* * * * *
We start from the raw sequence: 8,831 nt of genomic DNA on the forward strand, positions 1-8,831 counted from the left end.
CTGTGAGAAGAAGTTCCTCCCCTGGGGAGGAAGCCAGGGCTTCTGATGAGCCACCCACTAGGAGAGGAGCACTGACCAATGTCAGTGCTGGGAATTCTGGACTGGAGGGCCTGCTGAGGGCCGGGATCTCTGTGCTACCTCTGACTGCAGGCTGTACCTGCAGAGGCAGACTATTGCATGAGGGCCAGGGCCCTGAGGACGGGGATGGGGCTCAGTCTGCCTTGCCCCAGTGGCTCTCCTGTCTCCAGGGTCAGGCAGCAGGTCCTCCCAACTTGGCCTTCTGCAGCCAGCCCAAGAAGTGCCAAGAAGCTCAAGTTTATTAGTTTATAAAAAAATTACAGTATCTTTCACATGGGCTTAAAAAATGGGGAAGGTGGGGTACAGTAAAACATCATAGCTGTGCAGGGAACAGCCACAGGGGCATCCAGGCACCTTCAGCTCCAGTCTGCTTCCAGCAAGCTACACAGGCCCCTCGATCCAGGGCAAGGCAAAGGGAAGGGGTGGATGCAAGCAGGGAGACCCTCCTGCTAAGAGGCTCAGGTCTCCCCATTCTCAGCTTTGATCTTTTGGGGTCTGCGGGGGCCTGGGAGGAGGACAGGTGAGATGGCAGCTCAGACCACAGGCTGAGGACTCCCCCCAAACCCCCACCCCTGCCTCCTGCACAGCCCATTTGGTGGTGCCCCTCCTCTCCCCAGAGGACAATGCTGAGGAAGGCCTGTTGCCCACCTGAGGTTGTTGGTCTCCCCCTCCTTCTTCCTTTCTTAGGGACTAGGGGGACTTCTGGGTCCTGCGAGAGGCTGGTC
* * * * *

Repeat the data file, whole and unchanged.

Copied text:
We start from the raw sequence: 8,831 nt of genomic DNA on the forward strand, positions 1-8,831 counted from the left end.
CTGTGAGAAGAAGTTCCTCCCCTGGGGAGGAAGCCAGGGCTTCTGATGAGCCACCCACTAGGAGAGGAGCACTGACCAATGTCAGTGCTGGGAATTCTGGACTGGAGGGCCTGCTGAGGGCCGGGATCTCTGTGCTACCTCTGACTGCAGGCTGTACCTGCAGAGGCAGACTATTGCATGAGGGCCAGGGCCCTGAGGACGGGGATGGGGCTCAGTCTGCCTTGCCCCAGTGGCTCTCCTGTCTCCAGGGTCAGGCAGCAGGTCCTCCCAACTTGGCCTTCTGCAGCCAGCCCAAGAAGTGCCAAGAAGCTCAAGTTTATTAGTTTATAAAAAAATTACAGTATCTTTCACATGGGCTTAAAAAATGGGGAAGGTGGGGTACAGTAAAACATCATAGCTGTGCAGGGAACAGCCACAGGGGCATCCAGGCACCTTCAGCTCCAGTCTGCTTCCAGCAAGCTACACAGGCCCCTCGATCCAGGGCAAGGCAAAGGGAAGGGGTGGATGCAAGCAGGGAGACCCTCCTGCTAAGAGGCTCAGGTCTCCCCATTCTCAGCTTTGATCTTTTGGGGTCTGCGGGGGCCTGGGAGGAGGACAGGTGAGATGGCAGCTCAGACCACAGGCTGAGGACTCCCCCCAAACCCCCACCCCTGCCTCCTGCACAGCCCATTTGGTGGTGCCCCTCCTCTCCCCAGAGGACAATGCTGAGGAAGGCCTGTTGCCCACCTGAGGTTGTTGGTCTCCCCCTCCTTCTTCCTTTCTTAGGGACTAGGGGGACTTCTGGGTCCTGCGAGAGGCTGGTC